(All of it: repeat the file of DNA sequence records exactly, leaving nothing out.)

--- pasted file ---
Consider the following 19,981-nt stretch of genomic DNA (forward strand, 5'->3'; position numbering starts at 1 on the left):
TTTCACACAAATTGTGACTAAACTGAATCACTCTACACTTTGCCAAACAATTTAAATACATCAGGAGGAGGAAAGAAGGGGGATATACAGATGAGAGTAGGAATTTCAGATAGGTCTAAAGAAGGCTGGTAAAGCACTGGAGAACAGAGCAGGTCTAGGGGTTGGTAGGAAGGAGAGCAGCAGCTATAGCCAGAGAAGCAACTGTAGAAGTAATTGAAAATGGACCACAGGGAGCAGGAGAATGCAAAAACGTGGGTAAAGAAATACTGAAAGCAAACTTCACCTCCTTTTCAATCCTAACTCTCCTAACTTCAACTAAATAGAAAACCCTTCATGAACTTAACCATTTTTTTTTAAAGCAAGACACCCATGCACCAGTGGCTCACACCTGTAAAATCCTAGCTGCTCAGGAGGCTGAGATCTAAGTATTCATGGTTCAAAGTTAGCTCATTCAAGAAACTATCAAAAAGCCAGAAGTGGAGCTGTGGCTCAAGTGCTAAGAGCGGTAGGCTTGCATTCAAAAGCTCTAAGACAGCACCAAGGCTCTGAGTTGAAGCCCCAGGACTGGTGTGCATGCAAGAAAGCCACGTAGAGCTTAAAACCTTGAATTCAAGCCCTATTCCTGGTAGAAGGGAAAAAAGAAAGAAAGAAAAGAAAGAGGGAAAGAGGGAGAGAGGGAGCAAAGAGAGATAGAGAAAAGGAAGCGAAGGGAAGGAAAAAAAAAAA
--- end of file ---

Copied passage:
Consider the following 19,981-nt stretch of genomic DNA (forward strand, 5'->3'; position numbering starts at 1 on the left):
TTTCACACAAATTGTGACTAAACTGAATCACTCTACACTTTGCCAAACAATTTAAATACATCAGGAGGAGGAAAGAAGGGGGATATACAGATGAGAGTAGGAATTTCAGATAGGTCTAAAGAAGGCTGGTAAAGCACTGGAGAACAGAGCAGGTCTAGGGGTTGGTAGGAAGGAGAGCAGCAGCTATAGCCAGAGAAGCAACTGTAGAAGTAATTGAAAATGGACCACAGGGAGCAGGAGAATGCAAAAACGTGGGTAAAGAAATACTGAAAGCAAACTTCACCTCCTTTTCAATCCTAACTCTCCTAACTTCAACTAAATAGAAAACCCTTCATGAACTTAACCATTTTTTTTTAAAGCAAGACACCCATGCACCAGTGGCTCACACCTGTAAAATCCTAGCTGCTCAGGAGGCTGAGATCTAAGTATTCATGGTTCAAAGTTAGCTCATTCAAGAAACTATCAAAAAGCCAGAAGTGGAGCTGTGGCTCAAGTGCTAAGAGCGGTAGGCTTGCATTCAAAAGCTCTAAGACAGCACCAAGGCTCTGAGTTGAAGCCCCAGGACTGGTGTGCATGCAAGAAAGCCACGTAGAGCTTAAAACCTTGAATTCAAGCCCTATTCCTGGTAGAAGGGAAAAAAGAAAGAAAGAAAAGAAAGAGGGAAAGAGGGAGAGAGGGAGCAAAGAGAGATAGAGAAAAGGAAGCGAAGGGAAGGAAAAAAAAAAA